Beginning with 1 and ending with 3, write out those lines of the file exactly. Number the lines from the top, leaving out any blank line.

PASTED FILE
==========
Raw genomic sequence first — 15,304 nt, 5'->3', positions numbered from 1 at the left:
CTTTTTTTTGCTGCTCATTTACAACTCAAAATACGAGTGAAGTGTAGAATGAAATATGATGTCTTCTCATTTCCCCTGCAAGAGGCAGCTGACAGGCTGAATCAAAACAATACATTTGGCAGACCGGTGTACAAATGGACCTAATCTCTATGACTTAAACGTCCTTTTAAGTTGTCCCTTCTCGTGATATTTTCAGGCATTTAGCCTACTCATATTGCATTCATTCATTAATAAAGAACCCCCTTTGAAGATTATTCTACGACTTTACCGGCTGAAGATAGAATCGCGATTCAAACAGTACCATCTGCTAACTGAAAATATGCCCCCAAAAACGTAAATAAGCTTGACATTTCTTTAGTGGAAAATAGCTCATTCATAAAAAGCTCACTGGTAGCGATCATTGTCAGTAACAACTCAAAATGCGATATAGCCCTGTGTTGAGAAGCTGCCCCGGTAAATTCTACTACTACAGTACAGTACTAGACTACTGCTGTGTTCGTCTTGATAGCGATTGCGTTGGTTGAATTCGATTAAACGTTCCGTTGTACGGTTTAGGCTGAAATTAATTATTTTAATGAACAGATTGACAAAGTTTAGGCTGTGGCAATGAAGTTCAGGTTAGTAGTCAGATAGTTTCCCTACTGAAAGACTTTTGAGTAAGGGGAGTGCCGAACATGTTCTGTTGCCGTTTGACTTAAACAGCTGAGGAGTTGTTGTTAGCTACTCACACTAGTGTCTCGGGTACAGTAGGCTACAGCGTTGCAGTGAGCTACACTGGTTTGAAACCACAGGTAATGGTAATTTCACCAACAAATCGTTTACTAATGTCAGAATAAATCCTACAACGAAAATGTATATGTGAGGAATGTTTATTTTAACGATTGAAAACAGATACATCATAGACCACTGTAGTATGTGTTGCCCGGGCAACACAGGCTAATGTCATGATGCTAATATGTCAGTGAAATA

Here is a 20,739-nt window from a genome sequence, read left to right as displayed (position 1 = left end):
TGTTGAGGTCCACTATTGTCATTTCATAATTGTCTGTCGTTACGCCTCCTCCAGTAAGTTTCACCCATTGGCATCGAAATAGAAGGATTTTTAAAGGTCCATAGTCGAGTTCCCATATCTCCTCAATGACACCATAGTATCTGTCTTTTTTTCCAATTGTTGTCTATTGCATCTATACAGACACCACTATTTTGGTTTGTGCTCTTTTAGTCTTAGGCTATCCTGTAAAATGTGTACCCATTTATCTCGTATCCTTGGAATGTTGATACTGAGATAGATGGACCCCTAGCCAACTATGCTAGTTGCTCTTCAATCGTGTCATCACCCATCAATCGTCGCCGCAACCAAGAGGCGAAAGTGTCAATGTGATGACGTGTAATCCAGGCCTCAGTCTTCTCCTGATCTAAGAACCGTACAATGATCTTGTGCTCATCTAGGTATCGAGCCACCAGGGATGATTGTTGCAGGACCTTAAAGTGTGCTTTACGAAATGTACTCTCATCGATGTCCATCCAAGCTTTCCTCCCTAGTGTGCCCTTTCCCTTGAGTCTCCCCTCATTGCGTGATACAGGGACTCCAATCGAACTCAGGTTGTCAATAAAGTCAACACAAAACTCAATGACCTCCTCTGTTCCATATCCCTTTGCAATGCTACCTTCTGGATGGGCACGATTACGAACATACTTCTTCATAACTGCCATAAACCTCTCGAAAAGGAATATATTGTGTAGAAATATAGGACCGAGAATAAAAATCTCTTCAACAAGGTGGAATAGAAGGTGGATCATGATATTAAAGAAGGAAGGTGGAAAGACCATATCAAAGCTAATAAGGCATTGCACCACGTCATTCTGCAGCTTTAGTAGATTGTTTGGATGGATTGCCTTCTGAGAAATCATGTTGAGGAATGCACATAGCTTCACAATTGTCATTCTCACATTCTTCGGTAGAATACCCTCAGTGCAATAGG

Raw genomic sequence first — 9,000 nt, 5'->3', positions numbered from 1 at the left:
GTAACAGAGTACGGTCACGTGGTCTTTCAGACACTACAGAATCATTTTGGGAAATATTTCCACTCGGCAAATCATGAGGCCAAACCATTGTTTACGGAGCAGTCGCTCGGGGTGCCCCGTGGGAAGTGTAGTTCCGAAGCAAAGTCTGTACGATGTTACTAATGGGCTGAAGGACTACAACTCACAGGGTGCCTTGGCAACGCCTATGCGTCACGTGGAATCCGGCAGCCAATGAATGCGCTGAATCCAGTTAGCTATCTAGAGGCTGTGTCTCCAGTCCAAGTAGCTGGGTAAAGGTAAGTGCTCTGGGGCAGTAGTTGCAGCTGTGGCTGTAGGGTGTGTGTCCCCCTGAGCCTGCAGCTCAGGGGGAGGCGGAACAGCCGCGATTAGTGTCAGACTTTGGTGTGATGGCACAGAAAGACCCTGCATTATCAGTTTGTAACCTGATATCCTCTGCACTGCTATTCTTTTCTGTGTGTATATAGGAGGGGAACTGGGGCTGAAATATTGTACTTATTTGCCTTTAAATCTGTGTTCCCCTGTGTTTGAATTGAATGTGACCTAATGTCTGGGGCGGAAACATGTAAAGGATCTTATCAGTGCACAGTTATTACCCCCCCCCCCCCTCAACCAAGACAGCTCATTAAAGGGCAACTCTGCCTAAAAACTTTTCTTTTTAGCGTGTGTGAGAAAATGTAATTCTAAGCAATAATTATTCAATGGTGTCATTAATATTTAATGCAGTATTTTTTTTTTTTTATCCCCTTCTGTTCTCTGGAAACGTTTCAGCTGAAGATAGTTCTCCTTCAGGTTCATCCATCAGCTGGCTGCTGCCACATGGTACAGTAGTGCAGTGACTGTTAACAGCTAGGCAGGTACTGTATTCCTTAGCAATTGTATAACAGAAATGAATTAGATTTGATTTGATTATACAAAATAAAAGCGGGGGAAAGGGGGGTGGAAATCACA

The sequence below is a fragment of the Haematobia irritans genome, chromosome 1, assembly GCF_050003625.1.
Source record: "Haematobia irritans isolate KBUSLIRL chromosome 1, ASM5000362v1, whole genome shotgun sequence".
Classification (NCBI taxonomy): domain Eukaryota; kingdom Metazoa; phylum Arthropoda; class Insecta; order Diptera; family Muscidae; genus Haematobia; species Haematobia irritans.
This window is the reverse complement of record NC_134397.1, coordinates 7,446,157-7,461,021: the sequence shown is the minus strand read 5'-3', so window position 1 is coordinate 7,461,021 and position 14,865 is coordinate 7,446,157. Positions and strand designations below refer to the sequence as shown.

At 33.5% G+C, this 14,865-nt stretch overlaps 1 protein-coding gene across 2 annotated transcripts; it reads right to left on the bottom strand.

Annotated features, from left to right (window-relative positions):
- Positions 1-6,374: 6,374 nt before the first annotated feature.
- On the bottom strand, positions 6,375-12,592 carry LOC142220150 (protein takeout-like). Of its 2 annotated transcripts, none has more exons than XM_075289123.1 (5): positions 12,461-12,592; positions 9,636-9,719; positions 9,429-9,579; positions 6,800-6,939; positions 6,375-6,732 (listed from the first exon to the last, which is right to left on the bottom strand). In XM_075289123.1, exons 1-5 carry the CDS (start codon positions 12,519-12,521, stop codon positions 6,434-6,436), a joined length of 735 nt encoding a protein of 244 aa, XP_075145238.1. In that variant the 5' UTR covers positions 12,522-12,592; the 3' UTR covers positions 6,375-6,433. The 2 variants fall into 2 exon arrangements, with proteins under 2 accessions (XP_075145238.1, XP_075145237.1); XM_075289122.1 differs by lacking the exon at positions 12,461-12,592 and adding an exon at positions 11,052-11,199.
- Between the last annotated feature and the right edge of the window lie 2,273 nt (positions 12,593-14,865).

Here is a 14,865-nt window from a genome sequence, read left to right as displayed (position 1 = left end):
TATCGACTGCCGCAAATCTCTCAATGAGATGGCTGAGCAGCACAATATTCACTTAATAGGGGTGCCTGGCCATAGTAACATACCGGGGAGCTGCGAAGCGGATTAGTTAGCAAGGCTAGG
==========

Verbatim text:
Raw genomic sequence first — 15,304 nt, 5'->3', positions numbered from 1 at the left:
CTTTTTTTTGCTGCTCATTTACAACTCAAAATACGAGTGAAGTGTAGAATGAAATATGATGTCTTCTCATTTCCCCTGCAAGAGGCAGCTGACAGGCTGAATCAAAACAATACATTTGGCAGACCGGTGTACAAATGGACCTAATCTCTATGACTTAAACGTCCTTTTAAGTTGTCCCTTCTCGTGATATTTTCAGGCATTTAGCCTACTCATATTGCATTCATTCATTAATAAAGAACCCCCTTTGAAGATTATTCTACGACTTTACCGGCTGAAGATAGAATCGCGATTCAAACAGTACCATCTGCTAACTGAAAATATGCCCCCAAAAACGTAAATAAGCTTGACATTTCTTTAGTGGAAAATAGCTCATTCATAAAAAGCTCACTGGTAGCGATCATTGTCAGTAACAACTCAAAATGCGATATAGCCCTGTGTTGAGAAGCTGCCCCGGTAAATTCTACTACTACAGTACAGTACTAGACTACTGCTGTGTTCGTCTTGATAGCGATTGCGTTGGTTGAATTCGATTAAACGTTCCGTTGTACGGTTTAGGCTGAAATTAATTATTTTAATGAACAGATTGACAAAGTTTAGGCTGTGGCAATGAAGTTCAGGTTAGTAGTCAGATAGTTTCCCTACTGAAAGACTTTTGAGTAAGGGGAGTGCCGAACATGTTCTGTTGCCGTTTGACTTAAACAGCTGAGGAGTTGTTGTTAGCTACTCACACTAGTGTCTCGGGTACAGTAGGCTACAGCGTTGCAGTGAGCTACACTGGTTTGAAACCACAGGTAATGGTAATTTCACCAACAAATCGTTTACTAATGTCAGAATAAATCCTACAACGAAAATGTATATGTGAGGAATGTTTATTTTAACGATTGAAAACAGATACATCATAGACCACTGTAGTATGTGTTGCCCGGGCAACACAGGCTAATGTCATGATGCTAATATGTCAGTGAAATA

Here is a 20,739-nt window from a genome sequence, read left to right as displayed (position 1 = left end):